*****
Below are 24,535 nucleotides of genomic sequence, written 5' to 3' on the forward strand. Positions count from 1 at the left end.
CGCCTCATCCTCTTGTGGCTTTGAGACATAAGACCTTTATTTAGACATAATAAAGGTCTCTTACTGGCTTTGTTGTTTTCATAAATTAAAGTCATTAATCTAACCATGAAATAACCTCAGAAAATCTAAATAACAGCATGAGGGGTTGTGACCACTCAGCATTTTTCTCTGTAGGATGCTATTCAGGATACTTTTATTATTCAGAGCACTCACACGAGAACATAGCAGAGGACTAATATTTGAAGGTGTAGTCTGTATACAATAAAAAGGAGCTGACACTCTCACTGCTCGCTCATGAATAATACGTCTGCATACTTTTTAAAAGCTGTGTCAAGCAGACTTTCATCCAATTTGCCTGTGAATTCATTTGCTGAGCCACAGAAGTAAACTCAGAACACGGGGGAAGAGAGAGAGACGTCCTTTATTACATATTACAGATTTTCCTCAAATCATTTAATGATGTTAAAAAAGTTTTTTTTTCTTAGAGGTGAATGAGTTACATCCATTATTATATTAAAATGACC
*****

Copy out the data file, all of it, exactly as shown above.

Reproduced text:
Below are 24,535 nucleotides of genomic sequence, written 5' to 3' on the forward strand. Positions count from 1 at the left end.
CGCCTCATCCTCTTGTGGCTTTGAGACATAAGACCTTTATTTAGACATAATAAAGGTCTCTTACTGGCTTTGTTGTTTTCATAAATTAAAGTCATTAATCTAACCATGAAATAACCTCAGAAAATCTAAATAACAGCATGAGGGGTTGTGACCACTCAGCATTTTTCTCTGTAGGATGCTATTCAGGATACTTTTATTATTCAGAGCACTCACACGAGAACATAGCAGAGGACTAATATTTGAAGGTGTAGTCTGTATACAATAAAAAGGAGCTGACACTCTCACTGCTCGCTCATGAATAATACGTCTGCATACTTTTTAAAAGCTGTGTCAAGCAGACTTTCATCCAATTTGCCTGTGAATTCATTTGCTGAGCCACAGAAGTAAACTCAGAACACGGGGGAAGAGAGAGAGACGTCCTTTATTACATATTACAGATTTTCCTCAAATCATTTAATGATGTTAAAAAAGTTTTTTTTTCTTAGAGGTGAATGAGTTACATCCATTATTATATTAAAATGACC